If you have been charged with leaving the scene of an accident in Massachusetts, the level of criminal liability you face depends entirely on the facts surrounding your case. Also known as “hit and run,” this crime can be charged as a misdemeanor or a felony depending on the circumstances. Regardless of the severity of your charges, you will be best served by acting deliberately and immediately contacting a criminal defense lawyer.

Leaving the Scene of an Accident MA

Under Massachusetts law, there are three crimes related to leaving a car accident. They include:

  • Leaving the scene of property damage
  • Leaving the scene of personal injury not resulting in death
  • Leaving the scene after causing death

Leaving the scene of property damage is the least severe of the three charges. A misdemeanor, this crime is charged when a driver collides with and damages another vehicle or property but fails to stop and give their name, residence, and register number.

Leaving the scene of personal injury not resulting in death is also a misdemeanor. This charge is appropriate when a driver is involved in a crash that injures but does not kill the other driver yet leaves the scene without leaving the appropriate identifying information. This charge has a minimum jail term of six months and a maximum of two years.

Leaving the scene after causing death is the most serious of the three charges. A felony, leaving the scene where a death occurred without leaving the appropriate identifying information can result in a prison sentence of between 2.5 and 10 years.

What to Do When You’re Facing Hit and Run Charges

Regardless of the specific charge, you are facing, there are four steps you should follow after being charged with a hit and run in MA.

Contact a Lawyer

First and foremost, your best bet for protecting yourself and achieving a positive outcome in your case is by hiring an experienced criminal defense lawyer. An attorney will be able to provide you with insight into how these cases typically proceed as well as guide you through the process. An attorney may also be able to appear on your behalf at court proceedings; freeing you up to go about your life. The State of Massachusetts has tremendous resources that can be leveraged against you in your case; the best way to even the playing field is by hiring counsel experienced with prevailing in these types of cases.

Remain Silent

When it comes to discussing the charges against you with law enforcement, you have the right to remain silent. And when you’ve been charged with leaving the scene of an accident, this is a right that you should take advantage of. Law enforcement will always use your words against you, and things you say after your arrest can be taken out of context. There’s no benefit to speaking with law enforcement about your arrest and staying silent is in your best interest.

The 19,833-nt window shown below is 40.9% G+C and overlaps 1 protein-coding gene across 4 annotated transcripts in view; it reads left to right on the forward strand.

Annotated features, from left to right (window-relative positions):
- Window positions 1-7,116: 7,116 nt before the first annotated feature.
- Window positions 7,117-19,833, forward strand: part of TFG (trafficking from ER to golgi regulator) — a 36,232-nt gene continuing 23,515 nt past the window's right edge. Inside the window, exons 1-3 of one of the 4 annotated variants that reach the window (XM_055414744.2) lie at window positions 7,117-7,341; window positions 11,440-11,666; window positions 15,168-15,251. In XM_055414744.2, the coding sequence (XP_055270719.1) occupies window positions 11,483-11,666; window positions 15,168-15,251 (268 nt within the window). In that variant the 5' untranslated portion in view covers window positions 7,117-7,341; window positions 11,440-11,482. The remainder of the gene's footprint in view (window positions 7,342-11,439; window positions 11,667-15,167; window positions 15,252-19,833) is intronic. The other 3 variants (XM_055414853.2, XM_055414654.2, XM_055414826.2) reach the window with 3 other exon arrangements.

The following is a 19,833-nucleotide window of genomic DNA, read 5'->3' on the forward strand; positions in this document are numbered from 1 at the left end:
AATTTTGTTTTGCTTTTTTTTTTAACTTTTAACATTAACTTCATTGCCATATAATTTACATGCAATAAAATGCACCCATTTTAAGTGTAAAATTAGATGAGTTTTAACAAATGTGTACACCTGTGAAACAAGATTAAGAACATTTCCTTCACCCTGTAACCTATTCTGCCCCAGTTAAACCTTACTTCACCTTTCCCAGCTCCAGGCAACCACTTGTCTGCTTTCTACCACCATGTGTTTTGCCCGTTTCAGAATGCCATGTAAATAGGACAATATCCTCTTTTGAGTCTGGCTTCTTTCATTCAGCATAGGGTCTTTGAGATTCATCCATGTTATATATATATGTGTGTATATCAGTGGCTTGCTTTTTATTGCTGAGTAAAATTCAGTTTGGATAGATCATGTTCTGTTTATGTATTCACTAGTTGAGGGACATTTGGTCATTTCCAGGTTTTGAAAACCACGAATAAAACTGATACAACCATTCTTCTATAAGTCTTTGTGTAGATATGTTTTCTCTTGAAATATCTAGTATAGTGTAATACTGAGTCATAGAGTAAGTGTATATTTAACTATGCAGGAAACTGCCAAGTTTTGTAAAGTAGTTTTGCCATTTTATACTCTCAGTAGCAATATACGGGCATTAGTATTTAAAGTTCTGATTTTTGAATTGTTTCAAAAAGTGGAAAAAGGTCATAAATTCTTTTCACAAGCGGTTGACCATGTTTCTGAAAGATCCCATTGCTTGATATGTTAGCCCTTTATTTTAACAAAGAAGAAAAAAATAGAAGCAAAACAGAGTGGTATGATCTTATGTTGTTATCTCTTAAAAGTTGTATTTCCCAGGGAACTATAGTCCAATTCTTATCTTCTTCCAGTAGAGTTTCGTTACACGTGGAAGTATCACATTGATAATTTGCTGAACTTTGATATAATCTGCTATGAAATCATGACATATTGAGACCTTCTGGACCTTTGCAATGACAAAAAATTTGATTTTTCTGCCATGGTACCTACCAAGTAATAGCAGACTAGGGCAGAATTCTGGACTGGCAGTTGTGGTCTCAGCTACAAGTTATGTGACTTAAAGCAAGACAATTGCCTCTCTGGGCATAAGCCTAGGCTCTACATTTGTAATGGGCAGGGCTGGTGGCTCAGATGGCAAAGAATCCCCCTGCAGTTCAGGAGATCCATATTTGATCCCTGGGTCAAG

Be Polite with Law Enforcement

Staying silent doesn’t mean you should be hostile with the police, however. While you can’t be forced to discuss your case, it is in your best interest to keep your interactions with law enforcement civil. In many cases, your arresting officer will have a hand in what charges are filed against you, if any. Directing hostility towards the officer that has a say in the charges you face won’t be helpful to your case.

Don’t Discuss Your Case

During the course of the proceedings against you, don’t discuss your case with anyone other than your lawyer. Anything you discuss with your attorney is privileged and cannot be used against you at trial. The same cannot be said for anything you say to anyone else. Your friends and family can be compelled to testify against you, and anything you say to them can be brought up in court. Avoid the possibility of the prosecutor twisting your own words against you by staying tight-lipped about your case.

An arrest for leaving the scene of an accident can be overwhelming, but following these steps will give you the best chance of avoiding a conviction.

Disclaimer: The content of this article is a general guideline made available for educational purposes only and is not intended to be used as legal advice for the reader's specific situation. By reading our blog and website content, the reader acknowledges the above and understands there is no attorney-client relationship created between you and Raipher, P.C. through this content. To get specific legal advice, we encourage you to book a free consultation with one of our attorneys to clarify the legal aspects of your situation.

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